Senate clears 5 for NLRB; others' fates unclear
WASHINGTON — The Senate voted on Tuesday to fill all five seats on the National Labor Relations Board and prepared to consider President Obama's picks for top diplomatic and law enforcement posts as the chamber whittled down a pile of stalled nominations.
The votes included the last of the seven nominees that were part of a bipartisan deal this month in which some Republicans agreed to end stalling tactics. Democratic leaders hope to push other nominations through the Senate before Congress begins its summer recess this weekend, but some face uncertain fates.
Even so, that bipartisan agreement — in which Democrats dropped a threat to change Senate rules to weaken minority party clout — has let Obama fill some major gaps in his second-term administration. That deal and the momentum it has spawned have let him install leaders at agencies including the FBI, the Labor Department, the Environmental Protection Agency and the Consumer Financial Protection Bureau.
The chamber moved rapidly for the normally glacial Senate and approved three Democrats and two Republicans to serve on the NLRB, which helps resolve labor disputes.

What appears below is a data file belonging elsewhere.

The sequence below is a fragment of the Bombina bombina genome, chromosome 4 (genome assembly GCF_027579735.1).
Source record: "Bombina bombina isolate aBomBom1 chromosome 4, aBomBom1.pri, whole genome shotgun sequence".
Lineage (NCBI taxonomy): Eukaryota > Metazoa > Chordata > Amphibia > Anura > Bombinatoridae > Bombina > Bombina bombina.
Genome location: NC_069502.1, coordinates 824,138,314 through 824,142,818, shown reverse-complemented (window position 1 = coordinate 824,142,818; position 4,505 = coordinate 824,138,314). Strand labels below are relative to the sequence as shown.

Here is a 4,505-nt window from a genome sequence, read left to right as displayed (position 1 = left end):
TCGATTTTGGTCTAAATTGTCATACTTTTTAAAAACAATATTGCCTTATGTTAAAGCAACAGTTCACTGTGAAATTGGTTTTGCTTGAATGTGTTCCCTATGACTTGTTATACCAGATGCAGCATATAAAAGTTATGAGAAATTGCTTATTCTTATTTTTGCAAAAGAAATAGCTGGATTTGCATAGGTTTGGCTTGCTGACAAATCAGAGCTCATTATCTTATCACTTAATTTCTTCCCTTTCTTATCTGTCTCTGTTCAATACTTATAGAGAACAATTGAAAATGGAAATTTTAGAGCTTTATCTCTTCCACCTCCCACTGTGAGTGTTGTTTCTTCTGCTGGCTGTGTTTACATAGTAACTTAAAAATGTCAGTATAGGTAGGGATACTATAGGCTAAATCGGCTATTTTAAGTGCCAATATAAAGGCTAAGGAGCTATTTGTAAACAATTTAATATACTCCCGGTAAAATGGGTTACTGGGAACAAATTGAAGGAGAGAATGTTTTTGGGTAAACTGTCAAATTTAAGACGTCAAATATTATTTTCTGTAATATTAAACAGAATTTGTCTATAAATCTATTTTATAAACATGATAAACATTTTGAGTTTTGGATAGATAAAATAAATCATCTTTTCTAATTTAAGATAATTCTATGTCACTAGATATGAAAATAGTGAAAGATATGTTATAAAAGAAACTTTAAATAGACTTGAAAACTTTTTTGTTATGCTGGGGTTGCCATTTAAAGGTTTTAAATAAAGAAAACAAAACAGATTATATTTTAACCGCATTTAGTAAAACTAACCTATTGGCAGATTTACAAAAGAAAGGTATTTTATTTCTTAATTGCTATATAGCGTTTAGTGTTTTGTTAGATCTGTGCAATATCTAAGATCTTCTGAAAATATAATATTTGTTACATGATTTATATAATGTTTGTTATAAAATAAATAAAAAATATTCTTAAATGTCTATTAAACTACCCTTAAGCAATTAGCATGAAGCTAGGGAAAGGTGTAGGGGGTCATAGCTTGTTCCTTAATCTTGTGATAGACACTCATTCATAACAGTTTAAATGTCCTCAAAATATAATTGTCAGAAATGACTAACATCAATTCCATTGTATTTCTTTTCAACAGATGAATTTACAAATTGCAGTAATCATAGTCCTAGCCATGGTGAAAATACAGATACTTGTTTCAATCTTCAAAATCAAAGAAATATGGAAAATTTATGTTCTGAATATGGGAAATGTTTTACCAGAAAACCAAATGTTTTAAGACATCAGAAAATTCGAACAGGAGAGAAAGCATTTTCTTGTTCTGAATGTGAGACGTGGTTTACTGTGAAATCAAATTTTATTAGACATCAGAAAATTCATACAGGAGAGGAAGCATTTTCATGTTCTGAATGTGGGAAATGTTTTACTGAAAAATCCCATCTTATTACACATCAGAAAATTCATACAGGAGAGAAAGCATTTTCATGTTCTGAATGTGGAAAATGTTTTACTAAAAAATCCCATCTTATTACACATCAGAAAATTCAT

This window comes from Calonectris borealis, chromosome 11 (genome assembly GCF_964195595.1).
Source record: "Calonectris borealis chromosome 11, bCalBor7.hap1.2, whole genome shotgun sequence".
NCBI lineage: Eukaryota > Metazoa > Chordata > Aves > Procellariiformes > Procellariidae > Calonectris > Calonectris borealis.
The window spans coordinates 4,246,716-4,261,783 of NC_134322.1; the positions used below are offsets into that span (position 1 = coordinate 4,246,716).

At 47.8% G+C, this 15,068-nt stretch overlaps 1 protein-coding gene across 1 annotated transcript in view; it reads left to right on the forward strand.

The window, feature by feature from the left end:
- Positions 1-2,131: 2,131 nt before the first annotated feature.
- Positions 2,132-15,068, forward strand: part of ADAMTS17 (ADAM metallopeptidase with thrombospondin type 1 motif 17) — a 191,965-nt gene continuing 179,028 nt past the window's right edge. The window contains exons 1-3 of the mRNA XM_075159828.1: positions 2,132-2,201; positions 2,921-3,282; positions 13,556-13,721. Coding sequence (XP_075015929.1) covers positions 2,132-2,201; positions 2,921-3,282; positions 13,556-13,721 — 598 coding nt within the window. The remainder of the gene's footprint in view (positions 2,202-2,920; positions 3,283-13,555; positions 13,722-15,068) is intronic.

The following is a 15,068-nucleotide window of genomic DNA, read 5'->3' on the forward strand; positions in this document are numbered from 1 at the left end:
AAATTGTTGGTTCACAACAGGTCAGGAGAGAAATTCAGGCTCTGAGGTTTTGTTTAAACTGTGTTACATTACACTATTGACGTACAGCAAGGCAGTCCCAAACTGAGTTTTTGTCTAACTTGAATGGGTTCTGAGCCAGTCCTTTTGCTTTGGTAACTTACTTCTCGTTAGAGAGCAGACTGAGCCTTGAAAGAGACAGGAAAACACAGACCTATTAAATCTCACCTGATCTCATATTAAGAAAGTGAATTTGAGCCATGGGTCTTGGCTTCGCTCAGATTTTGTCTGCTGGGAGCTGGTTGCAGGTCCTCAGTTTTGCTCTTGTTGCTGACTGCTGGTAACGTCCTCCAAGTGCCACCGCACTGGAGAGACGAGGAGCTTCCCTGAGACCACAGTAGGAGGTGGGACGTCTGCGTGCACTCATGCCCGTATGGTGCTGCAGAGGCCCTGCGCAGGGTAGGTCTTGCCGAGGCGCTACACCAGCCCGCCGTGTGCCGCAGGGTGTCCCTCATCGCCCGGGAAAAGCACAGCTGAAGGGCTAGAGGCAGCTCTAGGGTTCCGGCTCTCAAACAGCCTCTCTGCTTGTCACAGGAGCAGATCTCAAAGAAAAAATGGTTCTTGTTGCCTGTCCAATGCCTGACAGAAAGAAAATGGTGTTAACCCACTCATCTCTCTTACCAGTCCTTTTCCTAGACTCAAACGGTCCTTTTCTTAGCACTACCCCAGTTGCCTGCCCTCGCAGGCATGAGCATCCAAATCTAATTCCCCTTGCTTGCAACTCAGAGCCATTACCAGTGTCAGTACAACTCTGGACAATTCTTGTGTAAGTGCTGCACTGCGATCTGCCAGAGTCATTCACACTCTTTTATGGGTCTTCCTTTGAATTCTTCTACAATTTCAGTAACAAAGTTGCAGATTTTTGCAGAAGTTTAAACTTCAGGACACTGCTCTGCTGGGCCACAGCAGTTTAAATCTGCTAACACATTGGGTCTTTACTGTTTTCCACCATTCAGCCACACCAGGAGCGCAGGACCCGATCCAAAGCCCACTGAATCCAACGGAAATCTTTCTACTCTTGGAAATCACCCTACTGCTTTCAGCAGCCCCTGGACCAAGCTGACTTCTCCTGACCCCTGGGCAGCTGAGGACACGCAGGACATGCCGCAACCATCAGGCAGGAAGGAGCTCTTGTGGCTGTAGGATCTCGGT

Without confirmation of at least one of them before Congress' recess, much of the NLRB's work would have ground to a halt by late August. That is when NLRB Chairman Mark Gaston Pearce's five-year term expires, which would leave the agency with just two members — short of the three legally needed for it to conduct business.
In addition to renewing Pearce for another five-year term, senators confirmed Democrats Kent Hirozawa and Nancy Schiffer, who both have long experience as labor lawyers, to the NLRB. The two Republicans approved are a pair of attorneys who have worked with employers on labor issues, Philip A. Miscimarra and Harry I. Johnson III.
On Wednesday, senators planned to begin considering Obama's nomination of B. Todd Jones to head the Bureau of Alcohol, Tobacco, Firearms and Explosives. It will take up his selection of Samantha Power to become U.N. ambassador.
In a turnabout, Democrats were expressing optimism that they would win the 60 votes needed to end Republican roadblocks against a vote on Jones, whom Obama nominated in January to head ATF. The agency, which has not had a confirmed director since 2006, helps enforce federal gun laws.